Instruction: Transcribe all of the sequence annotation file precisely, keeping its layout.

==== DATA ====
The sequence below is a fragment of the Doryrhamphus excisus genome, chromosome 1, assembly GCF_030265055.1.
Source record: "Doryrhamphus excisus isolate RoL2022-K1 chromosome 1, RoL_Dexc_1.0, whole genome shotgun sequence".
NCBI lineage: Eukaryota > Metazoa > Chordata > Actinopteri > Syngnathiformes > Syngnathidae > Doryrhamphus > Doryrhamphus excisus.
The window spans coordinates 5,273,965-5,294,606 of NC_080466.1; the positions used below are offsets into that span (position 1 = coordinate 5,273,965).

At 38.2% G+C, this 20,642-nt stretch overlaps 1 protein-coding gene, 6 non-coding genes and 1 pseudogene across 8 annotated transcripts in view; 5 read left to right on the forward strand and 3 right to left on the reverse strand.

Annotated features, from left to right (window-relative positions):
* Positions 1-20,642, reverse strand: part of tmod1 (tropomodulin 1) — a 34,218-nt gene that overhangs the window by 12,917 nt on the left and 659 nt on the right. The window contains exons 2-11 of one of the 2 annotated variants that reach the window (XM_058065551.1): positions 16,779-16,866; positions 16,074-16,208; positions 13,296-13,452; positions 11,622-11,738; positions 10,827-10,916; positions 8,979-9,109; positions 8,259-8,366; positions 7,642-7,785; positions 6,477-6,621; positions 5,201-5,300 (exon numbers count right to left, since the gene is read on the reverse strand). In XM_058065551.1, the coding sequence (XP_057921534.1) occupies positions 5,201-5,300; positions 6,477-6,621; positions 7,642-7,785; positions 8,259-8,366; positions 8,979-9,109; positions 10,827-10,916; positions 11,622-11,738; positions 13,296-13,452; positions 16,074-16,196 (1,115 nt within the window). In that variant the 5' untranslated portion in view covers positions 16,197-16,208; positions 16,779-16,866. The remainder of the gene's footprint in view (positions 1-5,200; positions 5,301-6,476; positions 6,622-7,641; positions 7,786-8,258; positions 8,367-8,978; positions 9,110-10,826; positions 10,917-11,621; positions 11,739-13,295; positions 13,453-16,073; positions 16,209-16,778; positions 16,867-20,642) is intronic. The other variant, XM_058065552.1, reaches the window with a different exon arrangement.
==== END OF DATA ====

The sequence below is a fragment of the Doryrhamphus excisus genome, chromosome 1, assembly GCF_030265055.1.
Source record: "Doryrhamphus excisus isolate RoL2022-K1 chromosome 1, RoL_Dexc_1.0, whole genome shotgun sequence".
NCBI lineage: Eukaryota > Metazoa > Chordata > Actinopteri > Syngnathiformes > Syngnathidae > Doryrhamphus > Doryrhamphus excisus.
The window spans coordinates 5,273,965-5,294,606 of NC_080466.1; the positions used below are offsets into that span (position 1 = coordinate 5,273,965).

At 38.2% G+C, this 20,642-nt stretch overlaps 1 protein-coding gene, 6 non-coding genes and 1 pseudogene across 8 annotated transcripts in view; 5 read left to right on the forward strand and 3 right to left on the reverse strand.

Annotated features, from left to right (window-relative positions):
* Positions 1-20,642, reverse strand: part of tmod1 (tropomodulin 1) — a 34,218-nt gene that overhangs the window by 12,917 nt on the left and 659 nt on the right. The window contains exons 2-11 of one of the 2 annotated variants that reach the window (XM_058065551.1): positions 16,779-16,866; positions 16,074-16,208; positions 13,296-13,452; positions 11,622-11,738; positions 10,827-10,916; positions 8,979-9,109; positions 8,259-8,366; positions 7,642-7,785; positions 6,477-6,621; positions 5,201-5,300 (exon numbers count right to left, since the gene is read on the reverse strand). In XM_058065551.1, the coding sequence (XP_057921534.1) occupies positions 5,201-5,300; positions 6,477-6,621; positions 7,642-7,785; positions 8,259-8,366; positions 8,979-9,109; positions 10,827-10,916; positions 11,622-11,738; positions 13,296-13,452; positions 16,074-16,196 (1,115 nt within the window). In that variant the 5' untranslated portion in view covers positions 16,197-16,208; positions 16,779-16,866. The remainder of the gene's footprint in view (positions 1-5,200; positions 5,301-6,476; positions 6,622-7,641; positions 7,786-8,258; positions 8,367-8,978; positions 9,110-10,826; positions 10,917-11,621; positions 11,739-13,295; positions 13,453-16,073; positions 16,209-16,778; positions 16,867-20,642) is intronic. The other variant, XM_058065552.1, reaches the window with a different exon arrangement.